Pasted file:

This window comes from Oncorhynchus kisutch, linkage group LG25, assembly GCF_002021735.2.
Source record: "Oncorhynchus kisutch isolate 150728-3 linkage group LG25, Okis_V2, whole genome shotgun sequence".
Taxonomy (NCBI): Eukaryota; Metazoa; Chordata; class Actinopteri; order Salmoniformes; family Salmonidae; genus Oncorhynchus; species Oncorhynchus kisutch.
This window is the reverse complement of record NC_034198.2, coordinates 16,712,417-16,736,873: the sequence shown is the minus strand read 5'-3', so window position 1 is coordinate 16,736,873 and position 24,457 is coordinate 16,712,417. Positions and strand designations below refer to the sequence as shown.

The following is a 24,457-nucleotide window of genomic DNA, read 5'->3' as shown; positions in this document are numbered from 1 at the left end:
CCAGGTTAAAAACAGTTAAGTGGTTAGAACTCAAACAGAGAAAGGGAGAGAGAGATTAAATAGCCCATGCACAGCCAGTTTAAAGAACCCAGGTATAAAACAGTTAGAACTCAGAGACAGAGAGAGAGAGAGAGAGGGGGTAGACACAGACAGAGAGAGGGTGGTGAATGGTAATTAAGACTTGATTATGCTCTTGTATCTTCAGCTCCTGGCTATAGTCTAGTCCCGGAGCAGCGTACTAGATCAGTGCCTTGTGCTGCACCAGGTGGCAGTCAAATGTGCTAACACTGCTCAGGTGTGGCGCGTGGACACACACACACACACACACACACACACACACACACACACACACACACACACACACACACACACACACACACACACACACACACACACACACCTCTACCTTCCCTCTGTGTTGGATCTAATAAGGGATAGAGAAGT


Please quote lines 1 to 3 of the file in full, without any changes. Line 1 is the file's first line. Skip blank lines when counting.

This window comes from Oncorhynchus kisutch, linkage group LG25, assembly GCF_002021735.2.
Source record: "Oncorhynchus kisutch isolate 150728-3 linkage group LG25, Okis_V2, whole genome shotgun sequence".
Taxonomy (NCBI): Eukaryota; Metazoa; Chordata; class Actinopteri; order Salmoniformes; family Salmonidae; genus Oncorhynchus; species Oncorhynchus kisutch.